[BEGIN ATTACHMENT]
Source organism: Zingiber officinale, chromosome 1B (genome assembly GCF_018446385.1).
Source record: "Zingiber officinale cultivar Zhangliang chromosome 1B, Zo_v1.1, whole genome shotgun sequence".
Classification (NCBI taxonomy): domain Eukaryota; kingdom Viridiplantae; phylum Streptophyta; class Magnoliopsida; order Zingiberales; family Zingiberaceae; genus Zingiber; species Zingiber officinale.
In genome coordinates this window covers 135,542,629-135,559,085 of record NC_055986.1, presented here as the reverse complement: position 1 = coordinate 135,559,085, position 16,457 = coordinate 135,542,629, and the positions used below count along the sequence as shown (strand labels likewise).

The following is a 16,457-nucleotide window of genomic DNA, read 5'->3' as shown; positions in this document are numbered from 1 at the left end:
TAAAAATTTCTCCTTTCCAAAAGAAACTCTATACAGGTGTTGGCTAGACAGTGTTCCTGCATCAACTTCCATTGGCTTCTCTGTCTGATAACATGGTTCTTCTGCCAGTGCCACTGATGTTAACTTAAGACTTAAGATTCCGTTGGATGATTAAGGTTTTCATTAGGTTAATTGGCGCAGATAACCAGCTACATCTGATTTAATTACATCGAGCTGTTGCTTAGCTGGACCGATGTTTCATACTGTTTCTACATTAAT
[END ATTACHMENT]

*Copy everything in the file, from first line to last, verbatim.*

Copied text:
Source organism: Zingiber officinale, chromosome 1B (genome assembly GCF_018446385.1).
Source record: "Zingiber officinale cultivar Zhangliang chromosome 1B, Zo_v1.1, whole genome shotgun sequence".
Classification (NCBI taxonomy): domain Eukaryota; kingdom Viridiplantae; phylum Streptophyta; class Magnoliopsida; order Zingiberales; family Zingiberaceae; genus Zingiber; species Zingiber officinale.
In genome coordinates this window covers 135,542,629-135,559,085 of record NC_055986.1, presented here as the reverse complement: position 1 = coordinate 135,559,085, position 16,457 = coordinate 135,542,629, and the positions used below count along the sequence as shown (strand labels likewise).

The following is a 16,457-nucleotide window of genomic DNA, read 5'->3' as shown; positions in this document are numbered from 1 at the left end:
TAAAAATTTCTCCTTTCCAAAAGAAACTCTATACAGGTGTTGGCTAGACAGTGTTCCTGCATCAACTTCCATTGGCTTCTCTGTCTGATAACATGGTTCTTCTGCCAGTGCCACTGATGTTAACTTAAGACTTAAGATTCCGTTGGATGATTAAGGTTTTCATTAGGTTAATTGGCGCAGATAACCAGCTACATCTGATTTAATTACATCGAGCTGTTGCTTAGCTGGACCGATGTTTCATACTGTTTCTACATTAAT